~ With a weekend of celebratory imbibing at hand, we perused the drinking habits of our Founding Fathers for a taste of true Americana beverage history. ~
America's beverage history is hardly a dry one, and since a single blog post couldn't possibly do it justice, we've whittled it down to a few key facts to carry you into your July 4th weekend.
~ George Washington ran his own 18th century distillery at Mount Vernon. With 8 men and no electricity, he produced 11,000 gallons of unaged rye whiskey 1799. ~ Washington Post
~ In Colonial America, communal drinking reigned supreme, and punch was passed around and often drunk straight from the bowl at local taverns. ~ Edible Austin
~ "Before embarking on his famous ride, Paul Revere visited the home of distiller Isaac Hall and tossed back two drafts of rum to steel himself for the coming jaunt." Drunkard.com
~ While whiskey is often considered the 'original American spirit,' Rum - made with molasses acquired through trade with the West Indies - fueled a great deal of pre-liberation colony life, even before whiskey's popularity took hold. "On the eve of the American Revolution in 1776, some 160 distilleries were cranking it out" ~ Liquor.com
~ Finding the ship running low on liquid courage and fearing a mutiny, the captain of The Mayflower made an unexpected pit stop on Plymouth Rock. ~ The Fix
~ In colonial times, it was a common belief that alcohol had medicinal, strengthening and anti-aging properties, and most imbibed from the time they woke up until bedtime. ~ History.org
~ When England tried to impose alcohol taxes, John Hancock used his business connections as a Harvard graduate to smuggle booze into the country and sell it at discount prices. ~ Drunkard.com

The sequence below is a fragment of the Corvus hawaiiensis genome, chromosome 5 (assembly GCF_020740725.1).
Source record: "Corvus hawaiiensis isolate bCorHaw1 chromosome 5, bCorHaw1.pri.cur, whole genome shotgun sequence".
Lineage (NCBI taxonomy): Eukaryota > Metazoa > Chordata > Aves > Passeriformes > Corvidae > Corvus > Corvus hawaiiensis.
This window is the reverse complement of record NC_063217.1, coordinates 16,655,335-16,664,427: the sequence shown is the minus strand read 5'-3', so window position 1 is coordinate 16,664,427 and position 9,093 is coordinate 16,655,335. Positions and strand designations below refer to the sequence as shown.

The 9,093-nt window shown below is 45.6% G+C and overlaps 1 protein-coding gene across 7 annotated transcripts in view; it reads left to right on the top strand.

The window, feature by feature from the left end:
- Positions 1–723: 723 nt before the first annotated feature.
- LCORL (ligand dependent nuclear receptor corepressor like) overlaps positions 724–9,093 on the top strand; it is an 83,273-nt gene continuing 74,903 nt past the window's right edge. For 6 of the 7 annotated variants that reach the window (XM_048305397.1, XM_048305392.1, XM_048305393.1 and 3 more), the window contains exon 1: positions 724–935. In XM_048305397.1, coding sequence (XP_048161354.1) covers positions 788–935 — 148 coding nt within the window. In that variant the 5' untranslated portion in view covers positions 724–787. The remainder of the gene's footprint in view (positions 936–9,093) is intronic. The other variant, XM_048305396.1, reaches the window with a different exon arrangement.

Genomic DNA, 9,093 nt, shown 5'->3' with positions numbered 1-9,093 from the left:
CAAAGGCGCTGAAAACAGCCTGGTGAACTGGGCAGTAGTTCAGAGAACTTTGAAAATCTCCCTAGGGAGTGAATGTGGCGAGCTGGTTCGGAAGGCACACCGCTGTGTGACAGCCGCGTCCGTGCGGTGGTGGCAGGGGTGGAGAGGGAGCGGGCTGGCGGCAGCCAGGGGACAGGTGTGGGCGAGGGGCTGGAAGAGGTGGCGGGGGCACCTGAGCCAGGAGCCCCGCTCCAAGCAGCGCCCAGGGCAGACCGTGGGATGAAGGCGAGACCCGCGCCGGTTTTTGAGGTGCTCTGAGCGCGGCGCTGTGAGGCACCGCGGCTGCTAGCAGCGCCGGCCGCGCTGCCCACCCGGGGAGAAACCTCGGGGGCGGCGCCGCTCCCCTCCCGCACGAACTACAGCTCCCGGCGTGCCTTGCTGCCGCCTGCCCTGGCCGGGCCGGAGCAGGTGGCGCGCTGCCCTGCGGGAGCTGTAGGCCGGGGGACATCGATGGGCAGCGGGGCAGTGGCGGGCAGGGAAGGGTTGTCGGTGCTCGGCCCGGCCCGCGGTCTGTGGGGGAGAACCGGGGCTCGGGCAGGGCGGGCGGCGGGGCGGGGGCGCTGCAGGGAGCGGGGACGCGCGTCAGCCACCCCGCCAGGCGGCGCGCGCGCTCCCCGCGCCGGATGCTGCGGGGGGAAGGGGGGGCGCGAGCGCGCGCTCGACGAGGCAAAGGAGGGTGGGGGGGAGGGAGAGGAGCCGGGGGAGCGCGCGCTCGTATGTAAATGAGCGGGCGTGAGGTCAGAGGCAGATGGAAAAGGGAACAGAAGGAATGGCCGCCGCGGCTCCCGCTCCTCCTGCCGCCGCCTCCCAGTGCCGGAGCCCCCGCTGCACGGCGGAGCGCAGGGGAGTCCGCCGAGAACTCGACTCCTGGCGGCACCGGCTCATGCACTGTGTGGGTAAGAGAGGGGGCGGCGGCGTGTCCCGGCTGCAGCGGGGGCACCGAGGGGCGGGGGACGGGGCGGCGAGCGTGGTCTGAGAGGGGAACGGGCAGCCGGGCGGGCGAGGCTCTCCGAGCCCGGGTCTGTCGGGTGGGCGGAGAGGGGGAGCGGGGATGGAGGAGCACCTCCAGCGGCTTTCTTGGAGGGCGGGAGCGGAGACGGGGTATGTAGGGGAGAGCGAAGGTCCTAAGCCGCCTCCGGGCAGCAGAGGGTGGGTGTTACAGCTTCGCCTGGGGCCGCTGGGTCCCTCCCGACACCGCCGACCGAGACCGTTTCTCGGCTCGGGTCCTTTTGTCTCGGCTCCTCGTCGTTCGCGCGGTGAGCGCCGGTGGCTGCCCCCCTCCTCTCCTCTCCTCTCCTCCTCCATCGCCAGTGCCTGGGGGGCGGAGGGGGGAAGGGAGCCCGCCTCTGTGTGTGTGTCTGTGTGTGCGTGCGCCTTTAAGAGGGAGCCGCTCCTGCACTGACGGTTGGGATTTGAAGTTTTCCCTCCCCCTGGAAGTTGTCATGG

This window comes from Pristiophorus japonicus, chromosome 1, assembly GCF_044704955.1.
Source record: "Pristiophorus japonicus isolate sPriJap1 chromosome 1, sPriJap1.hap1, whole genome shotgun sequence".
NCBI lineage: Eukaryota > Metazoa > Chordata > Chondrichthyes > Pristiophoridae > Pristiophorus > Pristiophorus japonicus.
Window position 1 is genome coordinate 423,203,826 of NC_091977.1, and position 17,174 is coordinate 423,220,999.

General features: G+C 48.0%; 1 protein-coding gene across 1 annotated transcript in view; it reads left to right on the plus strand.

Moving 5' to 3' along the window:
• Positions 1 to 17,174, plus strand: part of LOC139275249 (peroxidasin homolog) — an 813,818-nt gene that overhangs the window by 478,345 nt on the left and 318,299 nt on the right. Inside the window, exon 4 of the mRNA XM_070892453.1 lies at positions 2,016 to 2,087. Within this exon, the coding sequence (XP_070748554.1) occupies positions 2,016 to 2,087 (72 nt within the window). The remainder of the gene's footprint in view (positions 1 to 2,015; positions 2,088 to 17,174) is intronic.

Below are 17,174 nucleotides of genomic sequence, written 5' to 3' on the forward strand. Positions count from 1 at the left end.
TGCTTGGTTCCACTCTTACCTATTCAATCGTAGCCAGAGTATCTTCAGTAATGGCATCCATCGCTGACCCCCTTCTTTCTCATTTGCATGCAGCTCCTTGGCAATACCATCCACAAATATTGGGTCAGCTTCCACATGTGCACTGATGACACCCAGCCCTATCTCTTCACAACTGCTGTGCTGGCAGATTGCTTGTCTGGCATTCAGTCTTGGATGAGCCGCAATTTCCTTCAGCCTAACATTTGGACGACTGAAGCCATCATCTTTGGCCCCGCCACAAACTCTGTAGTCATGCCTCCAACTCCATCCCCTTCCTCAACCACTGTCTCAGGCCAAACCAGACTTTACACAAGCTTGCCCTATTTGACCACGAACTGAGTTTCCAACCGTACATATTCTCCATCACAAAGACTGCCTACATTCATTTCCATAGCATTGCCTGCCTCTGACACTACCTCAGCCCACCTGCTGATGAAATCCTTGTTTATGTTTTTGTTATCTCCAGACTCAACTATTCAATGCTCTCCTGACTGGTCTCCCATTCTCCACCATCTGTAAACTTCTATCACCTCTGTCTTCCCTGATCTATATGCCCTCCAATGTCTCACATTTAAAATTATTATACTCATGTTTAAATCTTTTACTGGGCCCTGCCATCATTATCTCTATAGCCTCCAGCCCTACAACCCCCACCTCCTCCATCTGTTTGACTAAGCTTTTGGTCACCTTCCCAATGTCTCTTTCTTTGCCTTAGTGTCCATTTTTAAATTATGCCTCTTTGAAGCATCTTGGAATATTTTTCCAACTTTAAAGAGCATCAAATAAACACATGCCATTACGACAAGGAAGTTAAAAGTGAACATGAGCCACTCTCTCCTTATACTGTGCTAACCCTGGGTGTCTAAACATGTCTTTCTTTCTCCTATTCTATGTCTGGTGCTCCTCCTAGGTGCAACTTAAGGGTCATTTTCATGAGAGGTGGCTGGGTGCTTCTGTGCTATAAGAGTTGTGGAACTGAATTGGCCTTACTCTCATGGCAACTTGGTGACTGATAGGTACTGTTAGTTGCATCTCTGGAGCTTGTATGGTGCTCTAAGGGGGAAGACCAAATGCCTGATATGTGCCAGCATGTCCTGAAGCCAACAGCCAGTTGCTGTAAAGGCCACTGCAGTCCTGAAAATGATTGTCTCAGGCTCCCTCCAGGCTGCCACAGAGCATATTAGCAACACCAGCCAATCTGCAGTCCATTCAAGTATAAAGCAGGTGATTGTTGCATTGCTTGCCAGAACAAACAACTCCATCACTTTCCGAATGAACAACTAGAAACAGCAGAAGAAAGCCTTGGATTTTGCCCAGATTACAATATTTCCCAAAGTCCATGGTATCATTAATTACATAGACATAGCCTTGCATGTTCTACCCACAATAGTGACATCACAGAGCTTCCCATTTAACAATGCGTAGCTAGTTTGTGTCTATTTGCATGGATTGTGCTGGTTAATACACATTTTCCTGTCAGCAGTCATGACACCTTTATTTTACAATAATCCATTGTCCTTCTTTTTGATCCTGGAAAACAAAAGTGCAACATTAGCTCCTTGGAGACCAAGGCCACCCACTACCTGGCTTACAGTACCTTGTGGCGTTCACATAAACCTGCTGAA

~ Early Pilgrim brewing included flavored beers - molasses, apples and pumpkins, and tree bark such as sassafras, birch and spruce were common. - Distilled Spirits Council of the United States
~ Cocktail firsts: The word "cocktail" first appeared in print in 1806, in the New York based Balance & Columbian Repository. The Sazerac, named by a bartender and widely considered the 'first recorded cocktail,' was created in New Orleans in 1838. - The Smithsonian Mag
~ Thomas Jefferson penned the Declaration of Independence in just a few days, 'seated at his usual table in the Indian Queen Tavern in Philadelphia while downing glass after brimming glass of Madeira.' His large estate at Monticello was both a winery and brewery, and the dumbwaiter installed between the dining room and the wine cellar made his large dinner parties a "tipsy good time." - Drunkard.com
Bonus! Check out the Difford's Guide 'Bars to Drink in History' for a well rounded assortment of time-honoring (and time-honored) speakeasies and bars.
Cheers to our country's founding libations!
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